As a microbiologist, a former rheumatology research scientist and a dog and cat mom, I will summarize what I have learned as the “worst offenders” in dental products for dogs and cats.
First, you need to know a little about the underlying cause of dental diseases, which is dysbiosis.
Oral dysbiosis is either: (i) too many inflammation-causing microbes and not enough beneficial microbes in the mouth, or (ii) not enough diversity in the microbial population in the mouth.
Lack of diversity can lead to problems (too much of one good thing) can be problematic OR too many microbes (flora + probiotics) can overwhelm the system.
The end result of all of these dysbiosis scenarios = inflammation, which is the body’s alarm system. If dysbiosis persists, it leads to longer-term inflammation, which can trigger dental diseases.
Old approaches to dental hygiene tend to use the “kill them all” approach. They use antiseptics, which are toxic to very durable bacteria and some fungi.
1. Toxic Chemicals/Antiseptics
Many dental products on the market contain antiseptics (such as cetylpyridinium chloride, chlorhexidine, triclosan, chlorine dioxide, etc.), which have temporary benefit because they kill all microbes, bringing the total amount of dental bacteria down for several hours. When used daily, antiseptics can temporarily drop the dental bacteria down in amount, but they always rebound when the antiseptic drops below a certain concentration. The biggest issue for dental health is that antiseptics don’t alter the underlying problem - dysbiosis. In our studies, dogs and cats being fed antiseptic containing dental chews or drinking antiseptics doesn’t improve dysbiosis. The biggest issue for your pet’s overall health is that many antiseptics can damage your pets’ oral and lower gut epithelial cells, DNA and/or mitochondria, which can lead to malabsorption, metabolic conditions or cancers.
Triclosan, found in some pet dental products, was removed from human dental products by the FDA due to safety concerns. According to the FDA, chlorhexidine use should be very limited to only two weeks of use due to neurotoxicity and is not to be ingested (i.e., dental chews). Importantly, decades of research show that a diverse, healthy microbial flora is required for good oral and gut health.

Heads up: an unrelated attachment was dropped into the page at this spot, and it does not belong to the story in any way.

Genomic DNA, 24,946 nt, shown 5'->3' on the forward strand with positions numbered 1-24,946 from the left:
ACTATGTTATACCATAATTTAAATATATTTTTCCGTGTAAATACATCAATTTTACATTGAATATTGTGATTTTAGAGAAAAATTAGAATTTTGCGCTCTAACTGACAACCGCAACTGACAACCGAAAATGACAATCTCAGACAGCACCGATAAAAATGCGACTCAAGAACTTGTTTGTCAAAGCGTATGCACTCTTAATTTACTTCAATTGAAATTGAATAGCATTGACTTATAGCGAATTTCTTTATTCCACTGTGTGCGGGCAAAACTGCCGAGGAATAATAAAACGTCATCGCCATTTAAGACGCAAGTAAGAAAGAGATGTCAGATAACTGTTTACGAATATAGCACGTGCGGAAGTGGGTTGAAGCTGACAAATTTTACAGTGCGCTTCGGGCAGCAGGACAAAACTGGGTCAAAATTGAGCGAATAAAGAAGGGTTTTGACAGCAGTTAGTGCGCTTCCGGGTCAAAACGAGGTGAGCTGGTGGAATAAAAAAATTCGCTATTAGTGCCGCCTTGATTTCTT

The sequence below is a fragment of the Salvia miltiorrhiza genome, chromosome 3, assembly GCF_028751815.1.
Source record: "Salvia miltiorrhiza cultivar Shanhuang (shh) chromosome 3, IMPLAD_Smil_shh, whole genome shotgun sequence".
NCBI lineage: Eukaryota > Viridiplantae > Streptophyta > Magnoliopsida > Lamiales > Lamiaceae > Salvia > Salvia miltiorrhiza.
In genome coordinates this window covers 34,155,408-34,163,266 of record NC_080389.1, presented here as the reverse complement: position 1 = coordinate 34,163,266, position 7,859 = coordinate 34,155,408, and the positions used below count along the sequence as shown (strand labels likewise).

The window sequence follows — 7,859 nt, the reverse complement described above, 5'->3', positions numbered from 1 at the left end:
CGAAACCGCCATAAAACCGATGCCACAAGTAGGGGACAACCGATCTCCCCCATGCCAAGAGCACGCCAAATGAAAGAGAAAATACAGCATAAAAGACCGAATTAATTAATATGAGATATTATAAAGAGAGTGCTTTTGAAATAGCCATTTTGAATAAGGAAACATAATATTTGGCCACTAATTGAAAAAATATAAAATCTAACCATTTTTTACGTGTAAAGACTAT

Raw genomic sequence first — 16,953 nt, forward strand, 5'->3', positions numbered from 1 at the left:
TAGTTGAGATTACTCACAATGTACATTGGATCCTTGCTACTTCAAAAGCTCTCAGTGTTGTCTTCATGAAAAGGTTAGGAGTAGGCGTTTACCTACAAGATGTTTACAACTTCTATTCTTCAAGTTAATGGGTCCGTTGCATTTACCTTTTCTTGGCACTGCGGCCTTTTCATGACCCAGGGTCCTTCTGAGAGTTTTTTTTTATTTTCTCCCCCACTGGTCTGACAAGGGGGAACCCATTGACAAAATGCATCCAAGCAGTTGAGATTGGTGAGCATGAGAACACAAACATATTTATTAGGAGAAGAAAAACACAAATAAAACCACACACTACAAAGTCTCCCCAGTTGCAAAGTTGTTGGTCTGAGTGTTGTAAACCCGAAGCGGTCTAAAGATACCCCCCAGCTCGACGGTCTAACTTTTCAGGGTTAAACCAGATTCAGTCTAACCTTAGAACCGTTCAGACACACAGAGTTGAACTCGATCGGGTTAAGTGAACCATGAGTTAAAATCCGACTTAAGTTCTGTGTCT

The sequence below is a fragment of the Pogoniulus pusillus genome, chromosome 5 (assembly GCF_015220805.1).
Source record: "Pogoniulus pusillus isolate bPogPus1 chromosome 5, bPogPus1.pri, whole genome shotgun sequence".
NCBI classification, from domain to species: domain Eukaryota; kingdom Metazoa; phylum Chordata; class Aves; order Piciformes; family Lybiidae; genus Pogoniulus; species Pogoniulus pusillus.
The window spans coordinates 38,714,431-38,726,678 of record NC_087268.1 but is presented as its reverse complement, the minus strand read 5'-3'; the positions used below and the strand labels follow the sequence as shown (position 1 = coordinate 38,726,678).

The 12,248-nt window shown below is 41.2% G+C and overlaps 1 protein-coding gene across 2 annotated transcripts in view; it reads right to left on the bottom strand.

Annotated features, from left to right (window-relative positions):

So, why are antiseptics still used? Because they are effective at reducing plaque and tartar making teeth whiter - a visual change that appeals to many pet parents. But gum disease can still exist without any plaque or tartar. I am more concerned with the long-term health of my dog and cats, so I look for, and create products that promote a balanced and diverse oral microbiome, that keep my pets’ gums healthy and maintain healthy tooth plaque.
2. Artificial flavors and Preservatives
The use of flavors to cover up bad breath from dental problems is a trend, particularly in dental chews. But ethically, this is a trend I struggle with. No one likes to smell bad breath. Full stop. But using products that claim to conceal a dog’s bad breath can delay a much-needed vet visit and importantly, will not help the underlying dental disease problems, which are microbial.
Also, a recent trend in dental water additives is the use of high amounts of preservatives to treat dental plaque. Ingredients such as sodium benzoate or potassium benzoate are the most common ones. These are bacteriostatics, which means these chemicals stop all bacteria from growing and most importantly, the beneficial bacteria from growing too. Pets seem to tolerate high amounts of benzoates but we do not yet know the long-term side effects when consumed daily.
3. Carbohydrates (sugars)
There is an increase in the use of honey, which has antimicrobial properties, in dental chews. The problem with honey is that the beneficial aspects of honey get denatured during the baking or heated extrusion processes – leaving only the sugar, which is a significant food source for dental and gut pathogens, contributing to dysbiosis. The use of grains (corn, wheat, brewer’s rice) or alternative carbohydrates (chickpea, sweet potato, potato starch, etc.) as the major hardening/chew agent in dental chews is antithetical to dental health. Dentists and dental hygienists have known for decades that eating processed carbohydrates often leads to cavities and gum disease in children and adults. The same is true for dogs and cats. The reason? Oral bacteria love carbohydrates ---especially the microbes that cause dental disease. One of the by-products of microbial sugar metabolism is acid, which upsets gut permeability and causes inflammation.
So, what can you do?
It is imperative to avoid daily use of dental products and foods that contain antiseptics, preservatives and disease-inducing carbohydrates. Instead, opt for dental products and foods that are protein-rich, so as to steer the metabolic activity of the dental microbes towards neutralizing by-products, which is anti-inflammatory. This will counteract the inflammatory acids produced by disease-causing dental bacteria.
Also, if feeding raw, choose products that are dehydrated or frozen in order to reduce the preservatives content. Products like meat jerky and bully sticks are chewy and hardened and can help to stimulate blood flow in the gingival tissues when your pet chews. Stimulation of blood flow in the gum tissues, as well as saliva production, help remove microbial toxins and acids from the oral cavity.
Use natural, plant-based products that contain prebiotics, postbiotics (beneficial microbial by-products), and clinically-proven live dental probiotics that are specifically formulated to drive the microbiome towards health-promoting outcomes.